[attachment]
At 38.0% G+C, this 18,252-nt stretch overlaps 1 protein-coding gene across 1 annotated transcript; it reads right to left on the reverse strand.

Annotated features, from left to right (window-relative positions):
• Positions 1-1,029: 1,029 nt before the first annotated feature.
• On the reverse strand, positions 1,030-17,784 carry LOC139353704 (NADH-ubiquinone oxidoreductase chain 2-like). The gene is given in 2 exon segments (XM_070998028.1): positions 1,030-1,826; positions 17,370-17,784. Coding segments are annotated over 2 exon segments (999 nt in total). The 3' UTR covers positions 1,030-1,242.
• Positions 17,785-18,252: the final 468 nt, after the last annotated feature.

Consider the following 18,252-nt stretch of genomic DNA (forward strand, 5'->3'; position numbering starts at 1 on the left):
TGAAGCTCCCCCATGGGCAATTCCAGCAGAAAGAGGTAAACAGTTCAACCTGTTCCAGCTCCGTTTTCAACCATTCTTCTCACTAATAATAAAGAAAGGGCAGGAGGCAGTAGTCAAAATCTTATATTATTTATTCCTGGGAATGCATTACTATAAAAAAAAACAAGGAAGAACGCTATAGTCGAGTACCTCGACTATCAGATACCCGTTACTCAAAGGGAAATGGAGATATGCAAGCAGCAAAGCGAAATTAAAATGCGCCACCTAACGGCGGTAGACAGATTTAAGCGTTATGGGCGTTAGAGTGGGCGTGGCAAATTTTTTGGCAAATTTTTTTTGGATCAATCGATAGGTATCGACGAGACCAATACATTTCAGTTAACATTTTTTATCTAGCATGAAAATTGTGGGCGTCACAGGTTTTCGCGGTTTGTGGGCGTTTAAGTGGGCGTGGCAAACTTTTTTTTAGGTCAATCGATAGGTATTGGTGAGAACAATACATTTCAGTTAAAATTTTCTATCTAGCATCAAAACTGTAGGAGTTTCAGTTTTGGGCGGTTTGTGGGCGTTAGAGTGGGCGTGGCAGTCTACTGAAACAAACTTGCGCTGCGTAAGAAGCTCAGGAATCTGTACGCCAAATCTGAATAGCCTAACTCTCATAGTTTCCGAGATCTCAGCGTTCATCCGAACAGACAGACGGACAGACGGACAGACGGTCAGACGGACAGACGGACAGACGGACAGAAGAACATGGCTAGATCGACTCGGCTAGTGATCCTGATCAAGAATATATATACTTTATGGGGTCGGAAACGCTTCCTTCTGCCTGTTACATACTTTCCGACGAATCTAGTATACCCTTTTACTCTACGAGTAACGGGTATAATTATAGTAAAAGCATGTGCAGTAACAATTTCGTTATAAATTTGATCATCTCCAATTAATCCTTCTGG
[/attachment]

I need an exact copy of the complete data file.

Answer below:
At 38.0% G+C, this 18,252-nt stretch overlaps 1 protein-coding gene across 1 annotated transcript; it reads right to left on the reverse strand.

Annotated features, from left to right (window-relative positions):
• Positions 1-1,029: 1,029 nt before the first annotated feature.
• On the reverse strand, positions 1,030-17,784 carry LOC139353704 (NADH-ubiquinone oxidoreductase chain 2-like). The gene is given in 2 exon segments (XM_070998028.1): positions 1,030-1,826; positions 17,370-17,784. Coding segments are annotated over 2 exon segments (999 nt in total). The 3' UTR covers positions 1,030-1,242.
• Positions 17,785-18,252: the final 468 nt, after the last annotated feature.

Consider the following 18,252-nt stretch of genomic DNA (forward strand, 5'->3'; position numbering starts at 1 on the left):
TGAAGCTCCCCCATGGGCAATTCCAGCAGAAAGAGGTAAACAGTTCAACCTGTTCCAGCTCCGTTTTCAACCATTCTTCTCACTAATAATAAAGAAAGGGCAGGAGGCAGTAGTCAAAATCTTATATTATTTATTCCTGGGAATGCATTACTATAAAAAAAAACAAGGAAGAACGCTATAGTCGAGTACCTCGACTATCAGATACCCGTTACTCAAAGGGAAATGGAGATATGCAAGCAGCAAAGCGAAATTAAAATGCGCCACCTAACGGCGGTAGACAGATTTAAGCGTTATGGGCGTTAGAGTGGGCGTGGCAAATTTTTTGGCAAATTTTTTTTGGATCAATCGATAGGTATCGACGAGACCAATACATTTCAGTTAACATTTTTTATCTAGCATGAAAATTGTGGGCGTCACAGGTTTTCGCGGTTTGTGGGCGTTTAAGTGGGCGTGGCAAACTTTTTTTTAGGTCAATCGATAGGTATTGGTGAGAACAATACATTTCAGTTAAAATTTTCTATCTAGCATCAAAACTGTAGGAGTTTCAGTTTTGGGCGGTTTGTGGGCGTTAGAGTGGGCGTGGCAGTCTACTGAAACAAACTTGCGCTGCGTAAGAAGCTCAGGAATCTGTACGCCAAATCTGAATAGCCTAACTCTCATAGTTTCCGAGATCTCAGCGTTCATCCGAACAGACAGACGGACAGACGGACAGACGGTCAGACGGACAGACGGACAGACGGACAGAAGAACATGGCTAGATCGACTCGGCTAGTGATCCTGATCAAGAATATATATACTTTATGGGGTCGGAAACGCTTCCTTCTGCCTGTTACATACTTTCCGACGAATCTAGTATACCCTTTTACTCTACGAGTAACGGGTATAATTATAGTAAAAGCATGTGCAGTAACAATTTCGTTATAAATTTGATCATCTCCAATTAATCCTTCTGG